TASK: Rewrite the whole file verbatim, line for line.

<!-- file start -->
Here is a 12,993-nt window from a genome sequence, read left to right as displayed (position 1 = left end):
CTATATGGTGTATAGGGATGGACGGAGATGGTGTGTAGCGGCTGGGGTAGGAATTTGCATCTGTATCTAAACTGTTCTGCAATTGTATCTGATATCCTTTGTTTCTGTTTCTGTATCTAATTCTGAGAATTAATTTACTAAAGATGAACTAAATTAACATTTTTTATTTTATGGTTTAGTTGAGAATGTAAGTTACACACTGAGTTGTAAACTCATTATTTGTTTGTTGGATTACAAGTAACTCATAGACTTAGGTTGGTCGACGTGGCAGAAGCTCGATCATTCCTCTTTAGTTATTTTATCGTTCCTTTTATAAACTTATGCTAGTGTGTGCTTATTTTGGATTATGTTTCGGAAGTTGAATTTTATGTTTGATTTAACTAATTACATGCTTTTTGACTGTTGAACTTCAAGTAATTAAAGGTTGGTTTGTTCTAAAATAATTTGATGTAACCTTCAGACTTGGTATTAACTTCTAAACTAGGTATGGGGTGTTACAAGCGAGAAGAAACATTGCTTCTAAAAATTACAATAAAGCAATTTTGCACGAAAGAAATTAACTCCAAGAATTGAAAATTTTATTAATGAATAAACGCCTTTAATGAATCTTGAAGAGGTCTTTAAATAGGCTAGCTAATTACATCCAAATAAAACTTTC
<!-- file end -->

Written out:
Here is a 12,993-nt window from a genome sequence, read left to right as displayed (position 1 = left end):
CTATATGGTGTATAGGGATGGACGGAGATGGTGTGTAGCGGCTGGGGTAGGAATTTGCATCTGTATCTAAACTGTTCTGCAATTGTATCTGATATCCTTTGTTTCTGTTTCTGTATCTAATTCTGAGAATTAATTTACTAAAGATGAACTAAATTAACATTTTTTATTTTATGGTTTAGTTGAGAATGTAAGTTACACACTGAGTTGTAAACTCATTATTTGTTTGTTGGATTACAAGTAACTCATAGACTTAGGTTGGTCGACGTGGCAGAAGCTCGATCATTCCTCTTTAGTTATTTTATCGTTCCTTTTATAAACTTATGCTAGTGTGTGCTTATTTTGGATTATGTTTCGGAAGTTGAATTTTATGTTTGATTTAACTAATTACATGCTTTTTGACTGTTGAACTTCAAGTAATTAAAGGTTGGTTTGTTCTAAAATAATTTGATGTAACCTTCAGACTTGGTATTAACTTCTAAACTAGGTATGGGGTGTTACAAGCGAGAAGAAACATTGCTTCTAAAAATTACAATAAAGCAATTTTGCACGAAAGAAATTAACTCCAAGAATTGAAAATTTTATTAATGAATAAACGCCTTTAATGAATCTTGAAGAGGTCTTTAAATAGGCTAGCTAATTACATCCAAATAAAACTTTC